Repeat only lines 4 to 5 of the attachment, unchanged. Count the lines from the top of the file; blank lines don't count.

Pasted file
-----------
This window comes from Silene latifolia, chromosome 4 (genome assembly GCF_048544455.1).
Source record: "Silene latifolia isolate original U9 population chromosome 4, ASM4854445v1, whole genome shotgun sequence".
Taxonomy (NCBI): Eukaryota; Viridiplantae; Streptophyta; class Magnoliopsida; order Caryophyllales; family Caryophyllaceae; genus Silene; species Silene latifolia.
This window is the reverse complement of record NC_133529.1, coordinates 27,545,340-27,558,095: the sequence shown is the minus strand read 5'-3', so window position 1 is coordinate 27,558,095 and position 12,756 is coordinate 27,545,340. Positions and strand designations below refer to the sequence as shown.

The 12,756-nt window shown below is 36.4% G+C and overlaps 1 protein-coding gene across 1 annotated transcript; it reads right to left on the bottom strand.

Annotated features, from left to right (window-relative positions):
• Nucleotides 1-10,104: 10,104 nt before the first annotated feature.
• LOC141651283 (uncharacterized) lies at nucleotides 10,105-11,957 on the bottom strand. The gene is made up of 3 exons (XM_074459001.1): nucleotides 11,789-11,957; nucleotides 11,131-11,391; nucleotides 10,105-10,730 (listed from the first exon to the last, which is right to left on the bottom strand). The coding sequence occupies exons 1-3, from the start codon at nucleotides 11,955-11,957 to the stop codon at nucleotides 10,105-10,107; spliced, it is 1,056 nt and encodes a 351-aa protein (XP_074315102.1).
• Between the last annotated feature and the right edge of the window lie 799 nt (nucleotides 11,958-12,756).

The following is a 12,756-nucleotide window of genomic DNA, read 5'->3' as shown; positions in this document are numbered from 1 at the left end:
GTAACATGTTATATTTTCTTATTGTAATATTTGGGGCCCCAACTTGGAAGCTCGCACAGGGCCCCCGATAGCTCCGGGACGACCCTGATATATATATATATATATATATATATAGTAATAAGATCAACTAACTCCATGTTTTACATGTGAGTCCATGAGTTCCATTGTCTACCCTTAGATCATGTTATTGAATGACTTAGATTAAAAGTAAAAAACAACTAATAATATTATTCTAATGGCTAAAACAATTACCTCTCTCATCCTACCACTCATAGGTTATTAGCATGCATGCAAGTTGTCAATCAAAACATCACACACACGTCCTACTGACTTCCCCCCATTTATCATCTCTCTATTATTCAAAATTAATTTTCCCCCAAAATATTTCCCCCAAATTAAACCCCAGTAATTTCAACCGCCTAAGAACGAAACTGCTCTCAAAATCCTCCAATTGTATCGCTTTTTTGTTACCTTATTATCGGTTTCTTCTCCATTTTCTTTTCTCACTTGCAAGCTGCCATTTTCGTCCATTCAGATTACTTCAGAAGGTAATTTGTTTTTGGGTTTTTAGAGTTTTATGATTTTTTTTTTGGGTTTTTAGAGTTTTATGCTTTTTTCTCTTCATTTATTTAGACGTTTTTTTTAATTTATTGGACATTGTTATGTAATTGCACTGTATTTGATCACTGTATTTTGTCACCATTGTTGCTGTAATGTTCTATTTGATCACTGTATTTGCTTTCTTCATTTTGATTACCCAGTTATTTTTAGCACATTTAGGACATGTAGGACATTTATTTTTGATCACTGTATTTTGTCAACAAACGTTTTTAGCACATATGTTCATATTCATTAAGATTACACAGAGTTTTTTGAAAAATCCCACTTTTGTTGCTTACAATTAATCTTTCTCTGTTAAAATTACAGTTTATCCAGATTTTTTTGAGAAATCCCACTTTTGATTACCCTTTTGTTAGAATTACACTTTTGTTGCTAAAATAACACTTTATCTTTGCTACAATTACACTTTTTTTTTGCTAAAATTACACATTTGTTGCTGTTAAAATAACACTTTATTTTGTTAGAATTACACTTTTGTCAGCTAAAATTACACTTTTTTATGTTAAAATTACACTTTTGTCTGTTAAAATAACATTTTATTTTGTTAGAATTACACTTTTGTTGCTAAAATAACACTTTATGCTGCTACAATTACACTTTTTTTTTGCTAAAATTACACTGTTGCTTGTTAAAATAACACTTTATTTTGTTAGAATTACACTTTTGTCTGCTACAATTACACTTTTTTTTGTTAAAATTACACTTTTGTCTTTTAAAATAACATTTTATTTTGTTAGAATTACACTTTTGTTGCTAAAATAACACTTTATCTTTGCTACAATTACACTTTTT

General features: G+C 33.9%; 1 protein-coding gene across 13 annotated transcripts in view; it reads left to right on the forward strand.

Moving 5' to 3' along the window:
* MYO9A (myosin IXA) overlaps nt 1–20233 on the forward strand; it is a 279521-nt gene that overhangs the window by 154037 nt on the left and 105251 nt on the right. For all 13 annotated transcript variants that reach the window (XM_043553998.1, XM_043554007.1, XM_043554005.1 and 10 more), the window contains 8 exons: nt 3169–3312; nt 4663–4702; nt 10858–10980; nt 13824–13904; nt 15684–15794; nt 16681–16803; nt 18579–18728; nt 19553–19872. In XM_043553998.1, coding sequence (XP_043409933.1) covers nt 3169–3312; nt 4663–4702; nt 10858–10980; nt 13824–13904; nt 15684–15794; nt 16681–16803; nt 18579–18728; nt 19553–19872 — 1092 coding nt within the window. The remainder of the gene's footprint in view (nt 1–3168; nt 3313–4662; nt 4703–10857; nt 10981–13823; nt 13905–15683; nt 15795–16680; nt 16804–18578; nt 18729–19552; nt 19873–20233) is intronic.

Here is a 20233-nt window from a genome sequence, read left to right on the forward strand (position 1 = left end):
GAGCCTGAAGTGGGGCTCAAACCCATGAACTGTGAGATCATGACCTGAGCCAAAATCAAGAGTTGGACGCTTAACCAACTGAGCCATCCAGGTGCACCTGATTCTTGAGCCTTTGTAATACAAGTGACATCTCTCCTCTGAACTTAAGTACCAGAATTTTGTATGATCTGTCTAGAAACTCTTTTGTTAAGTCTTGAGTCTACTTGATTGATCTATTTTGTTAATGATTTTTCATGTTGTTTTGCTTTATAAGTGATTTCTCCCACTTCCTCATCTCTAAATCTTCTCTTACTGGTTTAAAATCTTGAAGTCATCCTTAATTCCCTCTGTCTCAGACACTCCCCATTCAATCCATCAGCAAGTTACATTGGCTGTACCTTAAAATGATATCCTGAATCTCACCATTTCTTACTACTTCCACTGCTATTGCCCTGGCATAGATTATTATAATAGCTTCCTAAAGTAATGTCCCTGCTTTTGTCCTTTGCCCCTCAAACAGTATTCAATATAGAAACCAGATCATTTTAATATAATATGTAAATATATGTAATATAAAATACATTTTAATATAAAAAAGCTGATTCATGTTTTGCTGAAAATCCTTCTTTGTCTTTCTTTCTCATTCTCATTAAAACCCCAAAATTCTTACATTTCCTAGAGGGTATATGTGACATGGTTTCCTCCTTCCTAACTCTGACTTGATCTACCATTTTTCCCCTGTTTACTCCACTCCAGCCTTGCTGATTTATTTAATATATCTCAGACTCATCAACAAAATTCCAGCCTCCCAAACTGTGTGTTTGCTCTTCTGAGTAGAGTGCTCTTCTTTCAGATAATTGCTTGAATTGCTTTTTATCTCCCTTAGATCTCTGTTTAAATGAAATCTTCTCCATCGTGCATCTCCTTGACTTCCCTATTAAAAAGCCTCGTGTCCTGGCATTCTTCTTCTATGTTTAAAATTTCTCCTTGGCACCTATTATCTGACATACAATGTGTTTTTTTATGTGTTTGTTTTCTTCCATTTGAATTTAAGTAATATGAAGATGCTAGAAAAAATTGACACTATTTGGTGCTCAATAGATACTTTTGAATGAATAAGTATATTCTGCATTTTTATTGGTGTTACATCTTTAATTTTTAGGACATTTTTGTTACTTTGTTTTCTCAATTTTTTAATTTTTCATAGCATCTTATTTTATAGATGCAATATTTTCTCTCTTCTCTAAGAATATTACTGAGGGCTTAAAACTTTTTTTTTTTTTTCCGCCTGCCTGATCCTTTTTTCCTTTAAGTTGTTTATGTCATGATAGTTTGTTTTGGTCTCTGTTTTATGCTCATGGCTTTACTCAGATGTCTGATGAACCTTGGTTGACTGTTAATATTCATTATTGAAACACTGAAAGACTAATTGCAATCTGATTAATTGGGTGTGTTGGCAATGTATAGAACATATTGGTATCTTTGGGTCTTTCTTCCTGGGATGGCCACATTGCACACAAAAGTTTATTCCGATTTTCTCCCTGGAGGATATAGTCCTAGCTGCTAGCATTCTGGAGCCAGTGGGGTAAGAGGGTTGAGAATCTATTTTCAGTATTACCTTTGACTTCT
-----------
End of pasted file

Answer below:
This window is the reverse complement of record NC_133529.1, coordinates 27,545,340-27,558,095: the sequence shown is the minus strand read 5'-3', so window position 1 is coordinate 27,558,095 and position 12,756 is coordinate 27,545,340. Positions and strand designations below refer to the sequence as shown.

The 12,756-nt window shown below is 36.4% G+C and overlaps 1 protein-coding gene across 1 annotated transcript; it reads right to left on the bottom strand.